Health Care Reform Critical But Not Dead

The prognosis for health care reform is rather guarded at the moment. House majority whip James Clyburn is saying that the House will pass the Senate bill if there are assurances that fixes will be made through a separate budget reconciliation bill. It is far from certain that the Senate will be able to do this. Reports coming out of the Senate do not sound like they are prepared to make such an arrangement to pass such fixes even though only 50 votes (plus Joe Biden as tie breaker) are needed.

Two conservative Democrats, Blanche Lincoln and Evan Bayh, have already stated they will not support a reconciliation measure. The two Senators from Connecticut, Chris Dodd (Democrat) and Joe Lieberman (Schmuck) are suggesting that President Obama use the State of the Union Address to “re-invite” the Republicans back to negotiate on health care legislation. So far the Republicans have not shown any interest in negotiating, preferring to block any legislation trying make the Democrats look like failures regardless of how much they harm the country. So far their strategy might be working.

While I am extremely pessimistic about the Republicans being willing to negotiate in good faith, if they should shock us all there could even be one benefit. Perhaps a deal could be made in which the Democrats do concede one point to the Republicans and proceed with malpractice reform. This will have a far smaller impact on health care costs than Republicans typically claim but we should not overlook any source of savings such as this which does not require reductions in care provided.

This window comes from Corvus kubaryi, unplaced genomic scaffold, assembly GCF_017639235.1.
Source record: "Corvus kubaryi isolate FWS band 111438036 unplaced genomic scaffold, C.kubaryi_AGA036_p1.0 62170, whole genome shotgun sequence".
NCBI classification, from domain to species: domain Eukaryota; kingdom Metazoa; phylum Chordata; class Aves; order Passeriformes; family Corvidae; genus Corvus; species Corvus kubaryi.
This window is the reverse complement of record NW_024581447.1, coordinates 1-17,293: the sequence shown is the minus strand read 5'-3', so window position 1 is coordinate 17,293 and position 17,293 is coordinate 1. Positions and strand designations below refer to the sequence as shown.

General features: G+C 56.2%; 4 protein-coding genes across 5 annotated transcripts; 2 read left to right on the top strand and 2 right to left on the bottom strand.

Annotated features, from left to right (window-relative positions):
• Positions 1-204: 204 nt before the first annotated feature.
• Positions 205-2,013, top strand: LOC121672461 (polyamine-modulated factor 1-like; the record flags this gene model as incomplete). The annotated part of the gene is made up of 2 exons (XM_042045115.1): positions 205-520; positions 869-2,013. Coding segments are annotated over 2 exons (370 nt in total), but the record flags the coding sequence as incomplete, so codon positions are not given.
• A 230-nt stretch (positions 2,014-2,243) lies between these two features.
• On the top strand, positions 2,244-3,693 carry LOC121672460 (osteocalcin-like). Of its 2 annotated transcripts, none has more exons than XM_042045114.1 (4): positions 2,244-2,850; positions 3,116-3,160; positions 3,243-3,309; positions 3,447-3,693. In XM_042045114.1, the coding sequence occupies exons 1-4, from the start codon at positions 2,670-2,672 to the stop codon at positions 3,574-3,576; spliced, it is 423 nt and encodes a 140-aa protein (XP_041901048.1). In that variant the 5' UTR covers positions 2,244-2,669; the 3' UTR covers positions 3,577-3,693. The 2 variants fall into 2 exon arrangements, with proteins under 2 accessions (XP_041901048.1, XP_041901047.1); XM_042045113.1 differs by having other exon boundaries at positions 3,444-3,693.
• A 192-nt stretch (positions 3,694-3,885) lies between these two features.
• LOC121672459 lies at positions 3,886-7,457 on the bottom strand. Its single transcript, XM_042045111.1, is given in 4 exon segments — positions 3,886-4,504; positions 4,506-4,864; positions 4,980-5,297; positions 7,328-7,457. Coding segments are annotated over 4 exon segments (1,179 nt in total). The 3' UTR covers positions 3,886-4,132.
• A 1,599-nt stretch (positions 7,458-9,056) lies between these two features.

Quote of the Day

Tyler Cowen on the spending freeze:

There’s not much to say in terms of the economic issues, the real lesson is that politics is more constrained than many people think.  Berating Obama for his lack of courage or his “failure to get tough” is simply denying or postponing this fundamental realization.

All policy recommendations need to be analyzed within this framework.  How will your preferred policy (this includes deregulation and the like, by the way; I am not aiming this barb in any particular direction) play out when, in the middle of the action, government turns out to be extremely constrained in a way you do not like.